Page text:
The protean manifestations of IE make early diagnosis a difficult challenge. Both the AHA 2005 and BCS/RCP 2004 guidelines explicitly rely on the modified Duke criteria15,16 to aid diagnosis of IE. However, the ESC 2004 guidelines do not specify use of the modified Duke criteria as a means to clinical diagnosis, noting that diagnostic criteria may help but certainly do not guarantee accurate diagnosis or exclusion of this multi‐faceted disease.
The establishment of international registries17 for IE aims to target some of the logistic difficulties encountered when collecting and assessing evidence in IE. The use of different diagnostic criteria across international guidelines therefore has long‐term implications on the reported incidence and outcome of IE. Less specific diagnostic criteria may mean that a cohort of patients is wrongly diagnosed as “possible IE”, leading to an apparent reduction in adverse outcomes.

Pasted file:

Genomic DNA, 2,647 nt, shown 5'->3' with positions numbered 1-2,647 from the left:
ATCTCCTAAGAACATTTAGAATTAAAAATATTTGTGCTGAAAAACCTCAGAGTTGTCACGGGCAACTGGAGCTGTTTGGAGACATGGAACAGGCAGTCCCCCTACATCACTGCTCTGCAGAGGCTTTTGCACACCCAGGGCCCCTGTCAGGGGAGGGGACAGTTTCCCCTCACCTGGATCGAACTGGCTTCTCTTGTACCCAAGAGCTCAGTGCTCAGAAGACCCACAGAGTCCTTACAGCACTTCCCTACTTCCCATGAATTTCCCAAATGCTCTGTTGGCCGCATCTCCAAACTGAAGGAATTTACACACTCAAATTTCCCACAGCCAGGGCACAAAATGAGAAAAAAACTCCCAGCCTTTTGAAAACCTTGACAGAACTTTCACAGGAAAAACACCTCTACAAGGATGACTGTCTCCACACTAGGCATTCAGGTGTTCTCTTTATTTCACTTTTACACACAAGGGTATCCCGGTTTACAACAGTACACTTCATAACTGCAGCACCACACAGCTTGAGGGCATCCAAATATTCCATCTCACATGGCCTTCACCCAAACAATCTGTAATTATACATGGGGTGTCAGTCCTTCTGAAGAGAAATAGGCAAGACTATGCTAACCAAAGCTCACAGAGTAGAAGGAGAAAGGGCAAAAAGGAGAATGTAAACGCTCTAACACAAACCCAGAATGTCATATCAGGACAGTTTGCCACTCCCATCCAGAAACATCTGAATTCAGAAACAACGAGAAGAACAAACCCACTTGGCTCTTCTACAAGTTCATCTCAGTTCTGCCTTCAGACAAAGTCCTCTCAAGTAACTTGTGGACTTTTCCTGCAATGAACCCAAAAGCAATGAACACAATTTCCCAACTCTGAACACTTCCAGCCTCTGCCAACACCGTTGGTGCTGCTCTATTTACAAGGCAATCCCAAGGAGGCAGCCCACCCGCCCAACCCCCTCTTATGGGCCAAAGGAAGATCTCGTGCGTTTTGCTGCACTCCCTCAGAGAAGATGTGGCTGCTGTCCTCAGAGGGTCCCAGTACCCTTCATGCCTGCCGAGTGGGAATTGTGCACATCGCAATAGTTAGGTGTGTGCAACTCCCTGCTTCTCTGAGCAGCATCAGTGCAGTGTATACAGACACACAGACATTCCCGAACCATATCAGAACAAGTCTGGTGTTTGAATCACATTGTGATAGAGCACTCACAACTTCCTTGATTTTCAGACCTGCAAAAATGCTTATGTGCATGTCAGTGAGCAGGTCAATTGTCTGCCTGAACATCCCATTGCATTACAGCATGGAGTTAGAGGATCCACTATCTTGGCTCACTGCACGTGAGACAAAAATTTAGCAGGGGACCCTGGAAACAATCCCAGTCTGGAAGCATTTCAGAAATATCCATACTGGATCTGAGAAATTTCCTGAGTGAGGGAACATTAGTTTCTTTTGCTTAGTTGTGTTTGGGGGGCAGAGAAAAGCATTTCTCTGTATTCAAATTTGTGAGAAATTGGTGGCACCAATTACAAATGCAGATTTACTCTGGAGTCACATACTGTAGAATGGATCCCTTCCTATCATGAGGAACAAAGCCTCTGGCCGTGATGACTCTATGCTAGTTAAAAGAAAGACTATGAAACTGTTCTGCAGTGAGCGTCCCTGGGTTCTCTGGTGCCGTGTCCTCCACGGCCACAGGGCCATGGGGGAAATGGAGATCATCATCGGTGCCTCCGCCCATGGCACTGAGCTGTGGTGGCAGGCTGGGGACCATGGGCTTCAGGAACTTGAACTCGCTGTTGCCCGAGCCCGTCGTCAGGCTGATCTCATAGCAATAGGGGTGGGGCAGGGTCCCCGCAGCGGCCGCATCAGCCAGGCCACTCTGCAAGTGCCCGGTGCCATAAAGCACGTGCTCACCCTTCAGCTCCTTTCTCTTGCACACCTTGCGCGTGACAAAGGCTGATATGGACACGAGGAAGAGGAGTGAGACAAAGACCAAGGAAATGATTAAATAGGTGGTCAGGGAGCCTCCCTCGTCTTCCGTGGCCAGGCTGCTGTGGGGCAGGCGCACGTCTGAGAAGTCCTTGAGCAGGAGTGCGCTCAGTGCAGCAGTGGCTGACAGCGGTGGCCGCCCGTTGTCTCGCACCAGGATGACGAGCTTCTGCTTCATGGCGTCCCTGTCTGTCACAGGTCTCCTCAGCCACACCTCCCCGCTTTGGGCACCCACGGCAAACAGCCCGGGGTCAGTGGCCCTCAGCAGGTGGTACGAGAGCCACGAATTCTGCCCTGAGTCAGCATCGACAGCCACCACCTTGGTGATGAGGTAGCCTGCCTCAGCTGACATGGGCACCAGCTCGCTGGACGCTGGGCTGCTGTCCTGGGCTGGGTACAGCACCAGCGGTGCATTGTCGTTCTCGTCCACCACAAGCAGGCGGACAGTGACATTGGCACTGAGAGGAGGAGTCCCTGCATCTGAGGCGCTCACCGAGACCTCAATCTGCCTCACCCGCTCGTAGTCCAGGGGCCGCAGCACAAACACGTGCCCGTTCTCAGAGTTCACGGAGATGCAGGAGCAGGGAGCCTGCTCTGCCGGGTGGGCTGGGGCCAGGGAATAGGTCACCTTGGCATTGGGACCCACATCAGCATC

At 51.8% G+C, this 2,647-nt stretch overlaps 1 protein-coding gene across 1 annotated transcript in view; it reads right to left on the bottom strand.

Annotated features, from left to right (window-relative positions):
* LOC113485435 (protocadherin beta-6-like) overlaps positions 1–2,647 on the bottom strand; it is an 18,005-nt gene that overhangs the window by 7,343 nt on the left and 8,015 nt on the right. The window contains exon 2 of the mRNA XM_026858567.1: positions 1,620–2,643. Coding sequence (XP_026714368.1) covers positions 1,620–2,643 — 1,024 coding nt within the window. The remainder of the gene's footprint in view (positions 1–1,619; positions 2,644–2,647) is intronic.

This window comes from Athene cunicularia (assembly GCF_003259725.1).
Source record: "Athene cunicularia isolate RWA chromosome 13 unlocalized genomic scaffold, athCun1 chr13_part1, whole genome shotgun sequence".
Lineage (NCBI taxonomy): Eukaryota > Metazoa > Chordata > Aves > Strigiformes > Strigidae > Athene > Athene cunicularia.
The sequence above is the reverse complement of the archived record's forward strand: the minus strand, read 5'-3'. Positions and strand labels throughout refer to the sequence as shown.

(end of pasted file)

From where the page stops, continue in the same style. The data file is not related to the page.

It is important to note that the Duke criteria were designed primarily as an epidemiological and clinical research tool, before high‐quality echocardiographic imaging became widely available. Despite recent revision, the Duke criteria still have limitations in certain subgroups, in particular prosthetic valve endocarditis, culture‐negative endocarditis, and IE associated with implanted devices. Although various studies have attempted to assess the clinical value of the Duke criteria and recent modifications, the significance of these studies remains limited by small entry numbers.